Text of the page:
“Environmental data for this particular filter did not exist, so we were unsure if the filter could perform in extreme temperatures on the vehicle,” said Jerson Zuniga, S&TCD engineer. “After we tested the filter in the chamber, our project manager customer was able to make an informed decision regarding the hardware’s implementation, which ultimately lead to its successful fielding.”
The Environmental Test Facility can also test for a variety of explosive atmosphere conditions. For example, lithium batteries can rupture and vent off gas if they become overcharged, damaged or reach the end of their lifecycle. The violent battery vent simulation test, based on a calculation developed by the Communications-Electronics Command Safety Directorate, quickly releases pressure into an apparatus that holds the battery. Engineers monitor the response to see how fast that box releases the pressure, with the goal of safely releasing the pressure without the box blowing apart or rupturing, creating a dangerous projectile situation.
Explosive atmospheres can also occur mid-flight when fuel fumes inside a cargo or transport aircraft and an effective ignition source are present.
“Something as simple as turning on a radio could create a small spark, and combined with the fumes, could potentially become an explosive mid-air disaster in an instant,” Panko said. “If you are inside a vehicle, taking one or two breaths of those fumes until you can safely exit the vehicle is certainly preferable to being hit with a large piece of shrapnel.”
Engineers conduct this atmospheric explosive test by placing communications equipment into a special chamber, then simulating an explosive atmosphere. If the equipment does not ignite after it is remotely turned on and operated then it passes the test.
In some instances though, customers want to test the equipment’s durability should it be exposed to a blast in an enclosed area. The engineers can intentionally light the atmosphere then safely vent the chamber at the test’s conclusion.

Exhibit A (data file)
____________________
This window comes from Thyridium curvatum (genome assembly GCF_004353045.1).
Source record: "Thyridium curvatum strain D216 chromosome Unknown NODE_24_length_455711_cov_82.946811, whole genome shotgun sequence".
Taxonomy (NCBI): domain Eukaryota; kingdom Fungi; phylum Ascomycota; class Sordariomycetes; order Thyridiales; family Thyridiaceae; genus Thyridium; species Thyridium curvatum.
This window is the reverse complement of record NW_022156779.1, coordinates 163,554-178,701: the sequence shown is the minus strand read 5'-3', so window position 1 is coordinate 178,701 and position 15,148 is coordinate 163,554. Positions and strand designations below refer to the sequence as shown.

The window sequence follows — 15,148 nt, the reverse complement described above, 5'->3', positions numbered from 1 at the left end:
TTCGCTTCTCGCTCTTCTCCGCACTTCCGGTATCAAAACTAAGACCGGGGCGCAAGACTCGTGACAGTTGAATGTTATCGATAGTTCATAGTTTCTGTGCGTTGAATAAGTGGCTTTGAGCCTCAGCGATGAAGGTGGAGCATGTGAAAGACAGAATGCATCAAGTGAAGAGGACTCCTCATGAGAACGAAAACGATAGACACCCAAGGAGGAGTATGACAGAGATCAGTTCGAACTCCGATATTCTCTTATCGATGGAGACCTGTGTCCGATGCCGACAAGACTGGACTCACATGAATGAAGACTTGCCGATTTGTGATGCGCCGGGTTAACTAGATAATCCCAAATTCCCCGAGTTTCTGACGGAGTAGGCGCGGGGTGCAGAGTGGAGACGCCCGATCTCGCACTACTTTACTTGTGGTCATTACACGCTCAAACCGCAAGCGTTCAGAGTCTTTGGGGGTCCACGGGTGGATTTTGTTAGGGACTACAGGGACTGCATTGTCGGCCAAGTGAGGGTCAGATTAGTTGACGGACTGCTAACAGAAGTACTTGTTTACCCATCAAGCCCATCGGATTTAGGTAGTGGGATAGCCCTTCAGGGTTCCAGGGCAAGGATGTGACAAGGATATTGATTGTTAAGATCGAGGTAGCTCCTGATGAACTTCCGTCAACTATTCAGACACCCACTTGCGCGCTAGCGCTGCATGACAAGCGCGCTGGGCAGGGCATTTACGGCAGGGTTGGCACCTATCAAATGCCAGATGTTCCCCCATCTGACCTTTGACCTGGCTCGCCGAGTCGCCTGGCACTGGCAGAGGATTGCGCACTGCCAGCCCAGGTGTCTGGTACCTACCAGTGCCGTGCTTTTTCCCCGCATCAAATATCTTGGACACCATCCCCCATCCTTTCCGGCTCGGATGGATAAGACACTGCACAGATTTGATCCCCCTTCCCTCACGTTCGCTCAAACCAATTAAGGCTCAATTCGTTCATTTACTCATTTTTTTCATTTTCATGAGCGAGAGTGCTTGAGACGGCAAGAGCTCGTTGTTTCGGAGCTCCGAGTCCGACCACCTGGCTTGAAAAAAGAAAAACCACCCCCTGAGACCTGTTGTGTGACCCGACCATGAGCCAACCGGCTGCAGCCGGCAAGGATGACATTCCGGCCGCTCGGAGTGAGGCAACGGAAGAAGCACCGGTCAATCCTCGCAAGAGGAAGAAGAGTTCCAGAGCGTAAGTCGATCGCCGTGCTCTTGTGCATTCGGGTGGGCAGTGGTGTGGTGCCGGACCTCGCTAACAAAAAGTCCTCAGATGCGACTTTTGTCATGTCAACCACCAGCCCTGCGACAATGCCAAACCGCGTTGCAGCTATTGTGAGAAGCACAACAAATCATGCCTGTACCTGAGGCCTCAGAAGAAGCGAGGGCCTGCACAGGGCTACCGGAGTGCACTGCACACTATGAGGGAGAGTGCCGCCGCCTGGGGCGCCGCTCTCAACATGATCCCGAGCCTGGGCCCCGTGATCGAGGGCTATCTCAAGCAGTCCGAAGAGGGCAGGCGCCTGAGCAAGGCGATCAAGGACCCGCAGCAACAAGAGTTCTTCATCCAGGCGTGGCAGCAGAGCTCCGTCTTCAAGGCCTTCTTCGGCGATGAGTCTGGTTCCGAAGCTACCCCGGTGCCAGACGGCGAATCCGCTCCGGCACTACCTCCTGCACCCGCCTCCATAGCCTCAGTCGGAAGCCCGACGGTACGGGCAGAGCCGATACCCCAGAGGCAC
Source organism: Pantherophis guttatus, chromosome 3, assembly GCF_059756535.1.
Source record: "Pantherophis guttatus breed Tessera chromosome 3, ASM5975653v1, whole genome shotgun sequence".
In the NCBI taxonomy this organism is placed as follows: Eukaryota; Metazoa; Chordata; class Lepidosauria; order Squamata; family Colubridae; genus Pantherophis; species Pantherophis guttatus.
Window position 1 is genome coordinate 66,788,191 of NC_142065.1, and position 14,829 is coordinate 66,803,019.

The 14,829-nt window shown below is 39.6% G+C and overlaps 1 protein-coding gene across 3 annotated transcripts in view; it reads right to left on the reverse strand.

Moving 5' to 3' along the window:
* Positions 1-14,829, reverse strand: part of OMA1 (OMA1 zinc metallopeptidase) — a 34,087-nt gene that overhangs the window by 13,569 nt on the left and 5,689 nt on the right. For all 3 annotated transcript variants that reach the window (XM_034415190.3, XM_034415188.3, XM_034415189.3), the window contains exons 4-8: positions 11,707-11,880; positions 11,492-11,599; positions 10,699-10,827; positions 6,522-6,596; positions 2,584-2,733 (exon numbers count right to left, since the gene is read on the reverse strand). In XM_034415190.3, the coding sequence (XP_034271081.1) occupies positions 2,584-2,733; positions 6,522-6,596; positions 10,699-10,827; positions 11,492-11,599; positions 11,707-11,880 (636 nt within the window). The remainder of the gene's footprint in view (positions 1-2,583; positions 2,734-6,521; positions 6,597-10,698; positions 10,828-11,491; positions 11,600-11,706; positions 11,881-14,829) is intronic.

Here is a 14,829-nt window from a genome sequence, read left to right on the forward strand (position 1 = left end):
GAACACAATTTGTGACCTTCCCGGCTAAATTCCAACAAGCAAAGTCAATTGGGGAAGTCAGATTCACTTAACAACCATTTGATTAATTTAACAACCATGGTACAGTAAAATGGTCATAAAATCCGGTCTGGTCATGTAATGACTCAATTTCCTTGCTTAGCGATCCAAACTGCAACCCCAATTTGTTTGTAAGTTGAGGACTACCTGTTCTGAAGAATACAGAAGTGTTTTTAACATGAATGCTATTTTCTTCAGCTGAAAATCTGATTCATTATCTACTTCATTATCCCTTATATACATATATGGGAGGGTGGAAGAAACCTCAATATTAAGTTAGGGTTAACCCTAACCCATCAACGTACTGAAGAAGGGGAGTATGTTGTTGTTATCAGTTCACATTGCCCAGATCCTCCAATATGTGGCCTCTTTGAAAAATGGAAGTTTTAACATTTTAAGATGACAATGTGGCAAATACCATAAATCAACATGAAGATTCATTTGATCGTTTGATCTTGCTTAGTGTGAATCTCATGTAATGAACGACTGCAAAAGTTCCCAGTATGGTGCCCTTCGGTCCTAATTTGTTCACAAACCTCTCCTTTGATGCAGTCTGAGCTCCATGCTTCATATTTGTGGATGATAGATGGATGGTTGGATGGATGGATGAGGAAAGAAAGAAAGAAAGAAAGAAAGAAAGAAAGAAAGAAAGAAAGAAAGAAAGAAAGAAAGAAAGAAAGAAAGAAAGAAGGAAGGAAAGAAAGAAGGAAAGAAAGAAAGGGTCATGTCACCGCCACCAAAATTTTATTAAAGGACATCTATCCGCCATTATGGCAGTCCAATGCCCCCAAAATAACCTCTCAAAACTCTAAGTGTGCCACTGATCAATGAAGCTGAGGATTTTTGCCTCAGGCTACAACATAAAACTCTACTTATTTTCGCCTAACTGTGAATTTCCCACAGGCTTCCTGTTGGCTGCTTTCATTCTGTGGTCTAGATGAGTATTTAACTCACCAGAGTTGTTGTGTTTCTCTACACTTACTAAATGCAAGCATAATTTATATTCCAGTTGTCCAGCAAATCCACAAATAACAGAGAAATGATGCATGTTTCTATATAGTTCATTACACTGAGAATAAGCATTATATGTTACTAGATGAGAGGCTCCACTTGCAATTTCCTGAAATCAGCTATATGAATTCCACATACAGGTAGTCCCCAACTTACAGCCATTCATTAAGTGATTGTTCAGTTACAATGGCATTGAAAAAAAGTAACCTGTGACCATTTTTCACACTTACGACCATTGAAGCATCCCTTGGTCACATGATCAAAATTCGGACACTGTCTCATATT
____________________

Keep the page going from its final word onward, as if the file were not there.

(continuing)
Salt corrosion, high voltage
Salt fog testing is another popular and critical test in the Environmental Test Facility because some metals can begin to corrode after only a few hours of salt-water exposure.
PM WIN-T recently had Environmental Test Facility engineers test the seals and connectors that were part of a new cable design used to deliver power to the Satellite Terminal Transportable system. After placing the cable in the salt fog cabinet for a standard 48-hour test, including intermittent drying times, engineers determined that the surface coating on the connectors was slightly deteriorated in appearance. However, the cable itself remained watertight and testers determined it would not adversely affect the function or electrical characteristics of the connectors.
High voltage testing, also known as high potential testing, ensures cables and equipment remain properly insulated if exposed to over-voltage situations – especially those caused by human error while in use in a dynamic field environment, Panko said.
This process is done in a controlled environment by intentionally exposing the cable to an extremely high electrical voltage – typically five to 15 times the normal operating voltage.
Test process, safety
Department of Defense and industry customers partner with the Environmental Test Facility to test military-built and ruggedized commercial-off-the-shelf products.
“The process to test military or commercial equipment is straightforward,” said Tom Stezar, a PI&T Division branch chief under CERDEC CP&I. “We can schedule and perform tests on short notice because we do not have the typical backlog associated with field-based testing on vehicles and weapons system.”
The Environmental Test Facility capabilities adhere to strict MIL-STD-810 and ISO 9001 mission reliability and quality standards and all measurement equipment is calibrated to the National Institute and Standards Technology traceable standards. NIST standards ensure each piece of communications equipment tested in the lab performs as designed in the most predictable – and the most unlikely — scenarios.
“Deploying equipment that fails on the battlefield can be a dangerous, frustrating and expensive problem,” Panko said. “Investing in a test upfront can save a lot of money in the long run, but most importantly, it can save soldier lives.”